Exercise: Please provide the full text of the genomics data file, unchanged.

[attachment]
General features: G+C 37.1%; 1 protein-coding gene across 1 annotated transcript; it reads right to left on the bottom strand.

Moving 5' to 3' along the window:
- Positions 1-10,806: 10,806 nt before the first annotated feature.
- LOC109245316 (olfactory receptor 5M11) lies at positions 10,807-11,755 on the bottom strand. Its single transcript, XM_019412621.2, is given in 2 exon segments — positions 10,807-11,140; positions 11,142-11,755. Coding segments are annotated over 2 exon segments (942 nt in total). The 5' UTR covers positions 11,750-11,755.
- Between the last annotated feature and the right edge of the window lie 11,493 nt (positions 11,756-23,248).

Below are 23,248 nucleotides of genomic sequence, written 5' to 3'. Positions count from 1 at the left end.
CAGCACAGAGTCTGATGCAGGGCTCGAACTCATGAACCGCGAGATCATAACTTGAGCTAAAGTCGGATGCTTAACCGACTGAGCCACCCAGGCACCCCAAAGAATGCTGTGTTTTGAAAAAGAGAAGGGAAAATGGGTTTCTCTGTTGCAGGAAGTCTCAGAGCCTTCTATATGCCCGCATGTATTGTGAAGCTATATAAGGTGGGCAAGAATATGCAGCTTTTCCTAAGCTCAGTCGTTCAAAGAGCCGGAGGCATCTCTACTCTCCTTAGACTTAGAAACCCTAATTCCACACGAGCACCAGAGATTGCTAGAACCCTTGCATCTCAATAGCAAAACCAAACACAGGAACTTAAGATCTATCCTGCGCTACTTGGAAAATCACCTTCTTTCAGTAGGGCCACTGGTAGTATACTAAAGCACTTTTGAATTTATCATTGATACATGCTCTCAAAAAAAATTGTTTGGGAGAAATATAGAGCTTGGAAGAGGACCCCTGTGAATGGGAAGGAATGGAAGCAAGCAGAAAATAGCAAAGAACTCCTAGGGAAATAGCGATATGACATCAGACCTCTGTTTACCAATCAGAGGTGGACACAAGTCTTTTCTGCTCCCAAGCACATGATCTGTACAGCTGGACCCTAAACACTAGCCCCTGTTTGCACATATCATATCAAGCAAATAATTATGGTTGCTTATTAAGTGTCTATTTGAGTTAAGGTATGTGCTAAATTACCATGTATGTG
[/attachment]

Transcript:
General features: G+C 37.1%; 1 protein-coding gene across 1 annotated transcript; it reads right to left on the bottom strand.

Moving 5' to 3' along the window:
- Positions 1-10,806: 10,806 nt before the first annotated feature.
- LOC109245316 (olfactory receptor 5M11) lies at positions 10,807-11,755 on the bottom strand. Its single transcript, XM_019412621.2, is given in 2 exon segments — positions 10,807-11,140; positions 11,142-11,755. Coding segments are annotated over 2 exon segments (942 nt in total). The 5' UTR covers positions 11,750-11,755.
- Between the last annotated feature and the right edge of the window lie 11,493 nt (positions 11,756-23,248).

Below are 23,248 nucleotides of genomic sequence, written 5' to 3'. Positions count from 1 at the left end.
CAGCACAGAGTCTGATGCAGGGCTCGAACTCATGAACCGCGAGATCATAACTTGAGCTAAAGTCGGATGCTTAACCGACTGAGCCACCCAGGCACCCCAAAGAATGCTGTGTTTTGAAAAAGAGAAGGGAAAATGGGTTTCTCTGTTGCAGGAAGTCTCAGAGCCTTCTATATGCCCGCATGTATTGTGAAGCTATATAAGGTGGGCAAGAATATGCAGCTTTTCCTAAGCTCAGTCGTTCAAAGAGCCGGAGGCATCTCTACTCTCCTTAGACTTAGAAACCCTAATTCCACACGAGCACCAGAGATTGCTAGAACCCTTGCATCTCAATAGCAAAACCAAACACAGGAACTTAAGATCTATCCTGCGCTACTTGGAAAATCACCTTCTTTCAGTAGGGCCACTGGTAGTATACTAAAGCACTTTTGAATTTATCATTGATACATGCTCTCAAAAAAAATTGTTTGGGAGAAATATAGAGCTTGGAAGAGGACCCCTGTGAATGGGAAGGAATGGAAGCAAGCAGAAAATAGCAAAGAACTCCTAGGGAAATAGCGATATGACATCAGACCTCTGTTTACCAATCAGAGGTGGACACAAGTCTTTTCTGCTCCCAAGCACATGATCTGTACAGCTGGACCCTAAACACTAGCCCCTGTTTGCACATATCATATCAAGCAAATAATTATGGTTGCTTATTAAGTGTCTATTTGAGTTAAGGTATGTGCTAAATTACCATGTATGTG